Russian President Vladimir Putin lauded his country’s growing strategic partnership with China on a visit to Beijing in September 2015. “Russian-Chinese ties have now reached a peak,” he told reporters at a ceremony to commemorate the 70th anniversary of the end of the Second World War. And in many respects, Putin and his Chinese counterpart Xi Jinping have much to be pleased about. The two leaders get on very well, and military and security cooperation has reached unprecedented levels.
The two countries recently took part in their largest-ever joint naval exercise in the Sea of Japan and have also signed an agreement on cyber security issues. Deeply distrustful of each other during the Soviet era, they now see mutual benefit in their emerging relationship. With Western sanctions taking their toll on the Russian economy, Moscow regards China as an increasingly important economic ally. While militarily, Beijing sees advantages in cooperation with Russia because it cannot find a partner of its neighbour’s strength amongst the BRIC countries.
But while the world powers appear happy with their alliance, there are suggestions that tensions may be simmering below the surface. For while security cooperation has been forging ahead, economic ties are far from healthy.
There’s been an approximately 30-35 percent drop in trade between the two countries in the last 18 months. Chinese FDI in Russia this year is 20 percent down on the last year. Moscow has received none of the $25 billion promised by Beijing as cash advances for gas contracts signed last year. Moreover, China has not delivered on promises to invest in the Power of Siberia gas pipeline – one of the main reasons why work on the project has yet to start. The only current initiative that China seems to be interested in is leasing Siberian land for agricultural production.
The alliance’s economic shortcomings are frustrating businessmen in both China and Russia who feel that priority is being given to military cooperation. But for the moment, Moscow appears to be prepared to stomach China’s apparent stalling tactics, despite the battering Russia has taken from Western sanctions and the plunging oil price. Some experts suggest the terms of Russia’s economic ties with China stem from miscalculations Moscow made in formulating a strategic plan for closer cooperation with Asian countries.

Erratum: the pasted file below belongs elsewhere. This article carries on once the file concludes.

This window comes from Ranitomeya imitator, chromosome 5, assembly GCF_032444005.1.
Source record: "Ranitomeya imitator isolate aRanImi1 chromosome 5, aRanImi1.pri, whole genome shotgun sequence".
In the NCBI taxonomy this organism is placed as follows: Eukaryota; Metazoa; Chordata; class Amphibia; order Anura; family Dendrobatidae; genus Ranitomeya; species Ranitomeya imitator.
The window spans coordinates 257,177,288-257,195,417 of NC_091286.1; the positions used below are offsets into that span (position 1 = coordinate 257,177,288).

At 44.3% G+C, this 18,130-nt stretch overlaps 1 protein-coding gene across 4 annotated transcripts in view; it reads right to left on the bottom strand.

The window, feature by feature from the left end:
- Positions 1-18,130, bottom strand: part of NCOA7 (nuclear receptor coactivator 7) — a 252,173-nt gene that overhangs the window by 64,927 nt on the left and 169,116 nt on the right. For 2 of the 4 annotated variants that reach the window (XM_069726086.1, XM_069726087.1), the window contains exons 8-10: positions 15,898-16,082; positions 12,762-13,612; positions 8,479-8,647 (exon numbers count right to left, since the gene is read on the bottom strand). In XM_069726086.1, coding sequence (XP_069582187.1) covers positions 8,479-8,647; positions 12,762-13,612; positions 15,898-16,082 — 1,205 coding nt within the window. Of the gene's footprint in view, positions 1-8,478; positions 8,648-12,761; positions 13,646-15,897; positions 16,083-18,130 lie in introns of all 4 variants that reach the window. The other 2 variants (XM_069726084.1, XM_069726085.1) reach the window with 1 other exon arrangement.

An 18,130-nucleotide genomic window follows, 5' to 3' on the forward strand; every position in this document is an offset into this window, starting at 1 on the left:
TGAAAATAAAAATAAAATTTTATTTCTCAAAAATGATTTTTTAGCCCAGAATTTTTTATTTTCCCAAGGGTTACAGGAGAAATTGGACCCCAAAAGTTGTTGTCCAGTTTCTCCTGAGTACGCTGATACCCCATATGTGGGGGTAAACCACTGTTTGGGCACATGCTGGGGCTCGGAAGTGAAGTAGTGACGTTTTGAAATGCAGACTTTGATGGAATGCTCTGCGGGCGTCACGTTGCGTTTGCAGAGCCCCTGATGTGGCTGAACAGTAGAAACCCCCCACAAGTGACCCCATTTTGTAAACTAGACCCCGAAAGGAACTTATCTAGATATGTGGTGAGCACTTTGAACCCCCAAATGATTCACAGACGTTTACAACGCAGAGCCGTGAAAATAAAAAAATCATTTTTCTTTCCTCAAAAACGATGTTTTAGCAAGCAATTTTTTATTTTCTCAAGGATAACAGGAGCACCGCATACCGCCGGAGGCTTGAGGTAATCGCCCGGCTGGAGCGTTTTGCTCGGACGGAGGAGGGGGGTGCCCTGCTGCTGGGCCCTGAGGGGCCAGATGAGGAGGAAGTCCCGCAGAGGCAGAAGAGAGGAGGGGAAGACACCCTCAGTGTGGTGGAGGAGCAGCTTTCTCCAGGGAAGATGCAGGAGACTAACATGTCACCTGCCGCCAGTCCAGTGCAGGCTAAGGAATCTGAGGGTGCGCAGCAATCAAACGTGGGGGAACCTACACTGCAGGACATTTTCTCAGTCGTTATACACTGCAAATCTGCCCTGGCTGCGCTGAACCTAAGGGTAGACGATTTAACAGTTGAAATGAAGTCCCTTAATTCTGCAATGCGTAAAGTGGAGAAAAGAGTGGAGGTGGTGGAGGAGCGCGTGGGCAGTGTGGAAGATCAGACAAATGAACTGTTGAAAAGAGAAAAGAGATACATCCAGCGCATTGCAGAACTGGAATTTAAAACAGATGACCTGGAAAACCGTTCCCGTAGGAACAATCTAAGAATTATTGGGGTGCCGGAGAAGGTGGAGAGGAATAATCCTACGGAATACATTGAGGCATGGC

There’s a view that Russia’s pivot to the East was not triggered by the fallout from its annexation of the Crimea and military support for separatists in eastern Ukraine. These events certainly added urgency to Moscow’s overtures towards Beijing, but Putin is said to have asked his government to prepare a strategic roadmap for closer economic ties with Asian countries as far back as the aftermath of the 2008-2009 financial crisis.
Designed to lessen what the Russian leader saw as his country’s overdependence on the West, the roadmap was however shelved, seemingly because it was not felt to be an immediate priority, particularly since at the time Russia had sufficient funds to withstand the world economic downturn. That assessment appears to have changed last year when the plan was revived after sanctions were imposed on Moscow for its role in the Ukraine conflict.
But experts say the roadmap was doomed to fail, at least in the short term, because the circumstances under which it was to be introduced were very different to those that prevailed post sanctions. In 2010, Russia was in a much stronger position to negotiate with China and other Asian countries over trade and energy projects. In 2014, Moscow’s position was substantially weaker, so the terms of the deals it struck with Beijing may have been less favourable. Significantly, Gazprom agreed to sell China gas at a price lower than that which some European countries are charged.
For the moment, then, there appears to be an asymmetry in relations between Russia and China, which may become more acute, as the signs are that Chinese demand for Russian energy resources will drop in the coming years.